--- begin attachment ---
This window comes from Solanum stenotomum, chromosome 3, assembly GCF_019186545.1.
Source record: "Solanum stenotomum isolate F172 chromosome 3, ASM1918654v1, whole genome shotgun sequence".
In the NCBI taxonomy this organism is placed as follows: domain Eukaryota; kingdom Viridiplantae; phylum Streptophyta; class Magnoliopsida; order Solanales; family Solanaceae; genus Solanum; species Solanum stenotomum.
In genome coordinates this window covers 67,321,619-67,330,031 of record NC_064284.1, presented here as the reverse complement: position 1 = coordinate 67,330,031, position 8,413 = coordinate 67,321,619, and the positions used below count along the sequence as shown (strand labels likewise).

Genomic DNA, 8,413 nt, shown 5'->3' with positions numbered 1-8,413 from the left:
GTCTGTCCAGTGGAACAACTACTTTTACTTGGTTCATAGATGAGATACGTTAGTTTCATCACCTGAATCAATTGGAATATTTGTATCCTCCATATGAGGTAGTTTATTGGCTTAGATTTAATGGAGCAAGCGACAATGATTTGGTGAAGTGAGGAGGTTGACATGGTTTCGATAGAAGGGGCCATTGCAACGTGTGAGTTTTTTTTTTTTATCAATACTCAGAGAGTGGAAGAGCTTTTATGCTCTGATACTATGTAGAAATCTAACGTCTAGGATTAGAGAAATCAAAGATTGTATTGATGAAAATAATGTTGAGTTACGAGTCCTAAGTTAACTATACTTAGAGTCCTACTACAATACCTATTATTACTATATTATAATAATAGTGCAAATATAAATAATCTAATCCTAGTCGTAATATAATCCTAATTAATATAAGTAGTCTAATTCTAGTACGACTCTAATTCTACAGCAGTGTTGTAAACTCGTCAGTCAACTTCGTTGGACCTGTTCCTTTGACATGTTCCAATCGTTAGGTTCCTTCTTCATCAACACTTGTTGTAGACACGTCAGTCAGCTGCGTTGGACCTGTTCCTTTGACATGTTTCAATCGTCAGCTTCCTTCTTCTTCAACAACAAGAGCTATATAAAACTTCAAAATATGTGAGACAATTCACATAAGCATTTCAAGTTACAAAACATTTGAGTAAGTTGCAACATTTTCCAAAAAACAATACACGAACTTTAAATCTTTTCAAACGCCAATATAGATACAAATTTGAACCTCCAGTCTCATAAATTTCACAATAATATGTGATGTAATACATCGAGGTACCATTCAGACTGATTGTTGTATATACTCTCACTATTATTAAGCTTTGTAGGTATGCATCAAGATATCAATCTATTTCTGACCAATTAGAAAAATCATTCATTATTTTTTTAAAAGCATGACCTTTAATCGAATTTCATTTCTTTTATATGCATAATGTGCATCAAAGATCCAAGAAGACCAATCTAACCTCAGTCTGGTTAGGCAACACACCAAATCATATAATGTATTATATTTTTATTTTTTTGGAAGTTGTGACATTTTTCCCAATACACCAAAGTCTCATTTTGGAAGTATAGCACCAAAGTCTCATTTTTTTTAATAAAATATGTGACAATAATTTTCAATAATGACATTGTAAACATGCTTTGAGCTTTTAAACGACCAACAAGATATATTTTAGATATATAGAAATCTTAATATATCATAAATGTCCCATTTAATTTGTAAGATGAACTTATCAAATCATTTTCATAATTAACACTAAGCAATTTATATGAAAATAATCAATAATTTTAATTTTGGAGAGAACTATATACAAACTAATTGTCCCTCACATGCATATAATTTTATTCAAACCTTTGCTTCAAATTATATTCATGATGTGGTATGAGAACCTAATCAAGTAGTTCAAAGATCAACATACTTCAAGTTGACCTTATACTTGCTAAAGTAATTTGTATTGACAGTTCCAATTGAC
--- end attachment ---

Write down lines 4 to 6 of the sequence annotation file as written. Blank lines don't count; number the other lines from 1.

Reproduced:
In genome coordinates this window covers 67,321,619-67,330,031 of record NC_064284.1, presented here as the reverse complement: position 1 = coordinate 67,330,031, position 8,413 = coordinate 67,321,619, and the positions used below count along the sequence as shown (strand labels likewise).

Genomic DNA, 8,413 nt, shown 5'->3' with positions numbered 1-8,413 from the left:
GTCTGTCCAGTGGAACAACTACTTTTACTTGGTTCATAGATGAGATACGTTAGTTTCATCACCTGAATCAATTGGAATATTTGTATCCTCCATATGAGGTAGTTTATTGGCTTAGATTTAATGGAGCAAGCGACAATGATTTGGTGAAGTGAGGAGGTTGACATGGTTTCGATAGAAGGGGCCATTGCAACGTGTGAGTTTTTTTTTTTTATCAATACTCAGAGAGTGGAAGAGCTTTTATGCTCTGATACTATGTAGAAATCTAACGTCTAGGATTAGAGAAATCAAAGATTGTATTGATGAAAATAATGTTGAGTTACGAGTCCTAAGTTAACTATACTTAGAGTCCTACTACAATACCTATTATTACTATATTATAATAATAGTGCAAATATAAATAATCTAATCCTAGTCGTAATATAATCCTAATTAATATAAGTAGTCTAATTCTAGTACGACTCTAATTCTACAGCAGTGTTGTAAACTCGTCAGTCAACTTCGTTGGACCTGTTCCTTTGACATGTTCCAATCGTTAGGTTCCTTCTTCATCAACACTTGTTGTAGACACGTCAGTCAGCTGCGTTGGACCTGTTCCTTTGACATGTTTCAATCGTCAGCTTCCTTCTTCTTCAACAACAAGAGCTATATAAAACTTCAAAATATGTGAGACAATTCACATAAGCATTTCAAGTTACAAAACATTTGAGTAAGTTGCAACATTTTCCAAAAAACAATACACGAACTTTAAATCTTTTCAAACGCCAATATAGATACAAATTTGAACCTCCAGTCTCATAAATTTCACAATAATATGTGATGTAATACATCGAGGTACCATTCAGACTGATTGTTGTATATACTCTCACTATTATTAAGCTTTGTAGGTATGCATCAAGATATCAATCTATTTCTGACCAATTAGAAAAATCATTCATTATTTTTTTAAAAGCATGACCTTTAATCGAATTTCATTTCTTTTATATGCATAATGTGCATCAAAGATCCAAGAAGACCAATCTAACCTCAGTCTGGTTAGGCAACACACCAAATCATATAATGTATTATATTTTTATTTTTTTGGAAGTTGTGACATTTTTCCCAATACACCAAAGTCTCATTTTGGAAGTATAGCACCAAAGTCTCATTTTTTTTAATAAAATATGTGACAATAATTTTCAATAATGACATTGTAAACATGCTTTGAGCTTTTAAACGACCAACAAGATATATTTTAGATATATAGAAATCTTAATATATCATAAATGTCCCATTTAATTTGTAAGATGAACTTATCAAATCATTTTCATAATTAACACTAAGCAATTTATATGAAAATAATCAATAATTTTAATTTTGGAGAGAACTATATACAAACTAATTGTCCCTCACATGCATATAATTTTATTCAAACCTTTGCTTCAAATTATATTCATGATGTGGTATGAGAACCTAATCAAGTAGTTCAAAGATCAACATACTTCAAGTTGACCTTATACTTGCTAAAGTAATTTGTATTGACAGTTCCAATTGAC